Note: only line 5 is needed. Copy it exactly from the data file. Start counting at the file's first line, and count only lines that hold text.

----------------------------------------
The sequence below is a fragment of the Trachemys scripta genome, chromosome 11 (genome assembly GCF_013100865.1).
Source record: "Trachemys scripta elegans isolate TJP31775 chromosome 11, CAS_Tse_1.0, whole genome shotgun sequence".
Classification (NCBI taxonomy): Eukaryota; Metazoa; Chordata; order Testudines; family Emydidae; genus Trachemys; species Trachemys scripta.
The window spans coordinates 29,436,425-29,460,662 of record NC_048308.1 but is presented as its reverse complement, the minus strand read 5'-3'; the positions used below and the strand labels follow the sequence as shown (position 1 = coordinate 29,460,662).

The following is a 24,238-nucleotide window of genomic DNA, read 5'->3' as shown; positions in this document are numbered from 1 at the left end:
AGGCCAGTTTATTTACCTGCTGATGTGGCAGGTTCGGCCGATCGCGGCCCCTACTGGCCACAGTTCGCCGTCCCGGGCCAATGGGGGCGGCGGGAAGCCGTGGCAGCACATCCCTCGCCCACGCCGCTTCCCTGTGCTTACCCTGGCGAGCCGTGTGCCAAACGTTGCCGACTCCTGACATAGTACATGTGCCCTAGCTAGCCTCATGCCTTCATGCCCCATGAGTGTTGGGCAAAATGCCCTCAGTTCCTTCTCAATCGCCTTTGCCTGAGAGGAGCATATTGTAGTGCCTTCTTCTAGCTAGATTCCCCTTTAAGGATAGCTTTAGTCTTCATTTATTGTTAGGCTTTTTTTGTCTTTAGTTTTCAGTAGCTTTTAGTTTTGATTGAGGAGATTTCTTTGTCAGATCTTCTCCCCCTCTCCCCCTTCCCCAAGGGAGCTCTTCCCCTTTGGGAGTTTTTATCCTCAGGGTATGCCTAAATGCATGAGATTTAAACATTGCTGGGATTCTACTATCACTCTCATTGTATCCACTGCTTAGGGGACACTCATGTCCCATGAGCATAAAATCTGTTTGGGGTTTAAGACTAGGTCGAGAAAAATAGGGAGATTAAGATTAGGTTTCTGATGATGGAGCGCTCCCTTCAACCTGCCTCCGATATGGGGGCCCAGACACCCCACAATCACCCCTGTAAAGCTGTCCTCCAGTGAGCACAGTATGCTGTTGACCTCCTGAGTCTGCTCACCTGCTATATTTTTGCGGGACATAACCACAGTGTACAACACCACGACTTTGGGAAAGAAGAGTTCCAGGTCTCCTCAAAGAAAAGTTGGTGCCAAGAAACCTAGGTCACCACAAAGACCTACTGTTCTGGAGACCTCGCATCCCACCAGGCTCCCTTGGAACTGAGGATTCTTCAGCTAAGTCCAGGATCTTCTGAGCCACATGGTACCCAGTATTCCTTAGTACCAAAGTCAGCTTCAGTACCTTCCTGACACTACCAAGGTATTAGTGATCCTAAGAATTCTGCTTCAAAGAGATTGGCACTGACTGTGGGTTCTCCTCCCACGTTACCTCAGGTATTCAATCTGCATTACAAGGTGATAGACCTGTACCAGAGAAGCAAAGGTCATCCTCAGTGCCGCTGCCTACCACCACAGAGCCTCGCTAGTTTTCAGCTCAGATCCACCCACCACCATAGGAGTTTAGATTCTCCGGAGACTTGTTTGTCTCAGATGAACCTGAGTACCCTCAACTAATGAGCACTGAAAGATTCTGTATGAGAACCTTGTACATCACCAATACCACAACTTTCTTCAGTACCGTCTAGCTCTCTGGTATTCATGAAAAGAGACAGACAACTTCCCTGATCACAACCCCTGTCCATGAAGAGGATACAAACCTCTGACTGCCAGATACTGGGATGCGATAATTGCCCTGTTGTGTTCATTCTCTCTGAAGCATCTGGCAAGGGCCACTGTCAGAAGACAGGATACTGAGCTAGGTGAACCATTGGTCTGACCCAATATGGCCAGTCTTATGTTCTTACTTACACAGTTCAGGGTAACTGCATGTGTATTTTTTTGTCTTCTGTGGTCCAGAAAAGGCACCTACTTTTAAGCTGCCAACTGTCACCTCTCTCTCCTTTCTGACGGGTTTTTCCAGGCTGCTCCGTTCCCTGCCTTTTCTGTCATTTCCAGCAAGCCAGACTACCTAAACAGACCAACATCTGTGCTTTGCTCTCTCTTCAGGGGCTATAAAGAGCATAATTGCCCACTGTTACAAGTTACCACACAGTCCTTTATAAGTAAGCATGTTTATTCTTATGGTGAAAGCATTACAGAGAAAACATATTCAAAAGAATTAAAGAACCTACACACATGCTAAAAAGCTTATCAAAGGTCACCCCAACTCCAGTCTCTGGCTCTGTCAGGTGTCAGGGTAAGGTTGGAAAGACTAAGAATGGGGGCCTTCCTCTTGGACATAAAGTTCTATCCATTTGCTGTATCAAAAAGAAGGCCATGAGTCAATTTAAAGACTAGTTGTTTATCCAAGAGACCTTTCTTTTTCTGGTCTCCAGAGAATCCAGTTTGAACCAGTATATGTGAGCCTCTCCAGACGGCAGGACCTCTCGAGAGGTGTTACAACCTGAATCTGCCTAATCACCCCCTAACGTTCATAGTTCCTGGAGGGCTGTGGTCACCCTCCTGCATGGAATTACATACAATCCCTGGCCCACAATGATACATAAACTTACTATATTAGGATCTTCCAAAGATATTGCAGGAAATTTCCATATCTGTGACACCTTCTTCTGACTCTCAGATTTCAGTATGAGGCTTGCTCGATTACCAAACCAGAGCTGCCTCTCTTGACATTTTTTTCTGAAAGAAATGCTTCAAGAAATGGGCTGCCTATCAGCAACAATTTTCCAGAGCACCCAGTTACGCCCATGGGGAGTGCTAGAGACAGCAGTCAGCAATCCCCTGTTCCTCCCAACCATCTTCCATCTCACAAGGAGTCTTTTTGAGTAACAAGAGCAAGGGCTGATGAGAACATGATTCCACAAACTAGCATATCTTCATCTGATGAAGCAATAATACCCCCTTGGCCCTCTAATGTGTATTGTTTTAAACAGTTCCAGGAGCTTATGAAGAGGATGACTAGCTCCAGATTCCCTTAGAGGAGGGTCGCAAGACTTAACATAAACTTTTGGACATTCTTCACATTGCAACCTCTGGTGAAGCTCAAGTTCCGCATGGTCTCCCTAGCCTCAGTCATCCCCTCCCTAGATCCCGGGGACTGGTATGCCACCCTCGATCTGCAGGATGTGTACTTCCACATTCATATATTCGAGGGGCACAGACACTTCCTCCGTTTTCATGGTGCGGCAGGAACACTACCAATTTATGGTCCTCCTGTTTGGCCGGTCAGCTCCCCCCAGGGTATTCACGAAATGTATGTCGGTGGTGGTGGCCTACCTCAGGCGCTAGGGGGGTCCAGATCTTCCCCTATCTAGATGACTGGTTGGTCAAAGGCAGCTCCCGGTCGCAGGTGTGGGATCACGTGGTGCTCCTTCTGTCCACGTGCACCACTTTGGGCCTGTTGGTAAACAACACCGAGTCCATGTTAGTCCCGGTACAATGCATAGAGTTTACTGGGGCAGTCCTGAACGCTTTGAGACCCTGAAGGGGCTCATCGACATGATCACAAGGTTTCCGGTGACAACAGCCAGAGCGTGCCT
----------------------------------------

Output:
The following is a 24,238-nucleotide window of genomic DNA, read 5'->3' as shown; positions in this document are numbered from 1 at the left end: